This call to action discusses the disproportionate impact from COVID-19 on Black, Latinx and Indigenous students, who have been hardest hit by practices and policies that result in credit loss when they transfer.
This journal article uses data from the National Educational Longitudinal Study and hierarchical generalized linear modeling to examine both student- and school-level characteristics that explain variations in college enrollment among African American men and women (with Caucasians included as a contrast group). The results showed that student-level characteristics, including gender, socioeconomic status, and race, were all significant predictors of postsecondary enrollment.
This brief highlights evidence-based practices related to early college high schools that promote college and career readiness.
This journal article presents findings from a study of whether disability status and course delivery format affect course completion at a Historically Black College. The results show that students with disabilities are just as likely as peers without disabilities to complete courses, but students with disabilities were less likely to complete online versus traditionally delivered courses.
This journal article uses student-level data to investigate how the college application behavior of underrepresented minorities (URMs) changed in response to the 1998 end of affirmative action in admissions at the University of California (UC). The results show that all URMs experienced a drop in their probability of admission to at least one UC campus.
Researchers at the Regional Educational Laboratory Southwest, operated by AIR, conducted a study examining the impact of providing parents with an informational brochure about the role of Algebra II in college access on students’ grade 11 Algebra II completion rates in Texas. One hundred nine schools, covering all 20 Educational Service Center regions in Texas, participated in the study.
The Regional Educational Laboratory Midwest, operated by AIR, in collaboration with Wisconsin Public Television, created a documentary that discusses promising practices for educators to help Black students on their journey to postsecondary education. The documentary sought to raise awareness about the best ways to support Black students’ higher education aspirations.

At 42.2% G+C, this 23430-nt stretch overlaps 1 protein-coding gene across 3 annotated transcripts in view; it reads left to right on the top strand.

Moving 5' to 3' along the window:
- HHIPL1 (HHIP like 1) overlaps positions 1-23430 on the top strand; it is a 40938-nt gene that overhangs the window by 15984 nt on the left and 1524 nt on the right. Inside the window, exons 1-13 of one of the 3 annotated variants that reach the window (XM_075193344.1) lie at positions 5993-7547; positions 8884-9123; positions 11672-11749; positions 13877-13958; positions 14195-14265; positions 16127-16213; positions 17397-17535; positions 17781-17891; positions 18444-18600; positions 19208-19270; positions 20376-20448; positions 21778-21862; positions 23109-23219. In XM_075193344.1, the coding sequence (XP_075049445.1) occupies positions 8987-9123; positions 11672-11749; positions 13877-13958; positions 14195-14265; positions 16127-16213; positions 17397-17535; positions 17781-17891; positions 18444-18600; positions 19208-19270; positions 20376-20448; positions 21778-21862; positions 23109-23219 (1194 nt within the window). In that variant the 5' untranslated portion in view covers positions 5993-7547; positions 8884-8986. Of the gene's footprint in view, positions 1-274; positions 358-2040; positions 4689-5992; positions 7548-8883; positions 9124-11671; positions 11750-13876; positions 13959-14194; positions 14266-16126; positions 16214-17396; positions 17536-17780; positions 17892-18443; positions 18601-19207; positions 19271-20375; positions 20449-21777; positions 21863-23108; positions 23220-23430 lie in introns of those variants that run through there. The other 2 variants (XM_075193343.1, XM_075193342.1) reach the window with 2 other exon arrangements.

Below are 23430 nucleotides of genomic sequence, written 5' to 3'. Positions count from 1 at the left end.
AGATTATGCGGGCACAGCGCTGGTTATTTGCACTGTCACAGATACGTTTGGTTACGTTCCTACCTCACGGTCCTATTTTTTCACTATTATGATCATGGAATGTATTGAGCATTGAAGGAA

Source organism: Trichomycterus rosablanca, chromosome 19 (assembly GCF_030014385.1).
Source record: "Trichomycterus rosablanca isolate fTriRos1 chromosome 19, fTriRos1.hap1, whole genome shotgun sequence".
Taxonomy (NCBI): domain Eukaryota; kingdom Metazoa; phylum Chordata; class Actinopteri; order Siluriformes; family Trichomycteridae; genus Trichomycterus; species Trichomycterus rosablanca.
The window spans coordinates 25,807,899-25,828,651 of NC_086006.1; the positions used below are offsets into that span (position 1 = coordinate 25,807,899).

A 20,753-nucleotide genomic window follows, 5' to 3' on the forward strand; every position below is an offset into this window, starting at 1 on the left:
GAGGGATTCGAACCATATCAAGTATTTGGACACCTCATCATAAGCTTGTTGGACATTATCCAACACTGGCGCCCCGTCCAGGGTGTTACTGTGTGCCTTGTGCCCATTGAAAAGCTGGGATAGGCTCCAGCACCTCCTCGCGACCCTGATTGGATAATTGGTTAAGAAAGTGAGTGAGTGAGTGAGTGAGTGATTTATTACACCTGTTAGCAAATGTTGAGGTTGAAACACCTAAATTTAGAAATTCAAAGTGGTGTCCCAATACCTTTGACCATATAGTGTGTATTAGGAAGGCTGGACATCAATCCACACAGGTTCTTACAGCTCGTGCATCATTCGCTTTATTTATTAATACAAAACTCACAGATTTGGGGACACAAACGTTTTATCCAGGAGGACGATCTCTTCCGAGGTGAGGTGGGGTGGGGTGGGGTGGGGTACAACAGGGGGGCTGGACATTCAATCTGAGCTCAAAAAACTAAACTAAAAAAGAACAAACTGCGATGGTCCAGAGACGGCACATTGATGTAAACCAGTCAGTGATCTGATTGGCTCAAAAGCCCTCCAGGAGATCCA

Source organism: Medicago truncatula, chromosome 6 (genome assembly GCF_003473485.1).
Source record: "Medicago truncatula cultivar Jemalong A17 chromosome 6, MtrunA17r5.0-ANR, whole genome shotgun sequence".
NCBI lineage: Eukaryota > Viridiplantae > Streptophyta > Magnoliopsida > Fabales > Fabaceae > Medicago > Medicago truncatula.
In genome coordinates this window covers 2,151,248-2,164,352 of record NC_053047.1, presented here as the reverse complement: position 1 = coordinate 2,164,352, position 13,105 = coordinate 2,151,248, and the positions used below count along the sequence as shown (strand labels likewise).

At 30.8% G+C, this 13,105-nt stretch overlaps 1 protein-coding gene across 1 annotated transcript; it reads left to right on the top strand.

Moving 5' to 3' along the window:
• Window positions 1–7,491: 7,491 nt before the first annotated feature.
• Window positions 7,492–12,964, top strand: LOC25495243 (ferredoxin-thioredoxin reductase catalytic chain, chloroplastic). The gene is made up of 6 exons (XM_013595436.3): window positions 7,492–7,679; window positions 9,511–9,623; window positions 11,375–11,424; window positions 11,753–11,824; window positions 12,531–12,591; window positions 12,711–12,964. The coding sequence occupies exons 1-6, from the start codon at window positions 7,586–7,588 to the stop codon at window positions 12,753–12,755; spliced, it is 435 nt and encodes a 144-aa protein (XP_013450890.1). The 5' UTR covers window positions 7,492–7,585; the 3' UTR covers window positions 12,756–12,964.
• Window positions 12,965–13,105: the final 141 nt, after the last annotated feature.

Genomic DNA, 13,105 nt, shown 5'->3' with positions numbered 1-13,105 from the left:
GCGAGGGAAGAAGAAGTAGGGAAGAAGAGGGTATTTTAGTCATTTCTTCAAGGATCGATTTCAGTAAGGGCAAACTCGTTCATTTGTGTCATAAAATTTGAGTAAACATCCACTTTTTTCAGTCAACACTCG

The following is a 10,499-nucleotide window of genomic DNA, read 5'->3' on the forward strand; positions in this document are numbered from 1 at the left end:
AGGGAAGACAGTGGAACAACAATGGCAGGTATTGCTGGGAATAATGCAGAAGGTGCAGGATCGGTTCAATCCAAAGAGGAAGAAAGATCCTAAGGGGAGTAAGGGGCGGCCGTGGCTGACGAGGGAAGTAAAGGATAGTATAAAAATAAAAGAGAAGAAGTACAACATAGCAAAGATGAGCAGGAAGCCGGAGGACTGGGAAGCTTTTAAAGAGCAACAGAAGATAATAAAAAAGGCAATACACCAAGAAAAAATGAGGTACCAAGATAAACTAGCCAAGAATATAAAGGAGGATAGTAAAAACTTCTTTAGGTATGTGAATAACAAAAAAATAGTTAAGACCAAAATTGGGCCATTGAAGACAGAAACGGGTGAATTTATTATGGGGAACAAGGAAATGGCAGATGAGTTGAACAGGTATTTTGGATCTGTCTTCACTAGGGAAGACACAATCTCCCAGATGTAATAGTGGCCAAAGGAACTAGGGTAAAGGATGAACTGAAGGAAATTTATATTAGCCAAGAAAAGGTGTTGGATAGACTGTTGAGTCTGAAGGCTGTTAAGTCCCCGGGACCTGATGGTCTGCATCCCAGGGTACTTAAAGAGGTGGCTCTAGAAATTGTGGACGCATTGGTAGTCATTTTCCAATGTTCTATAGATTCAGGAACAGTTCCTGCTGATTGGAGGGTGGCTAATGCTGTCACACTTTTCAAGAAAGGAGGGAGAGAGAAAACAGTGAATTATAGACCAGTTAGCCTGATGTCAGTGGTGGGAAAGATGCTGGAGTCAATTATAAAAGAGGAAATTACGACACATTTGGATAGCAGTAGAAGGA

AIR’s NAEP researchers are conducting statistical and psychometric research, evaluation, and data analysis in support of the National Center for Education Statistics (NCES). The goals of the research studies conducted by AIR under this task include (a) developing the psychometric soundness and precision of NAEP assessments, (b) adapting NAEP assessments to changing situations and populations, (c) enhancing understanding of NAEP results, and (d) exploring new ways of modeling NAEP data.
AIR is examining the impact of attending a deeper learning network school on students’ civic engagement, college completion, and workforce outcomes and the differences in their college experiences versus those who attend comparison schools. The aim of this study is to measure the longer term impacts of attending a deeper learning network high school not yet captured in previous research.
AIR, in collaboration with Quality Education for Minorities and the Kapor Center, is examining learning environments that enable undergraduate students at Historically Black Colleges and Universities (HBCUs) to thrive and subsequently attain doctoral degrees in science and engineering (S&E). The goals of the study are to (a) identify unique characteristics of S&E learning environments at the 21 HBCUs ranked as top producers of Black baccalaureate degree recipients who earn S&E doctorates (“anchor institutions”), (b) identify HBCUs that have similar characteristics as the anchor institutions and have a high potential to graduate students who go on to earn doctoral degrees, and (c) develop and disseminate a model that builds HBCU capacity to produce graduates who go on to earn S&E doctorates.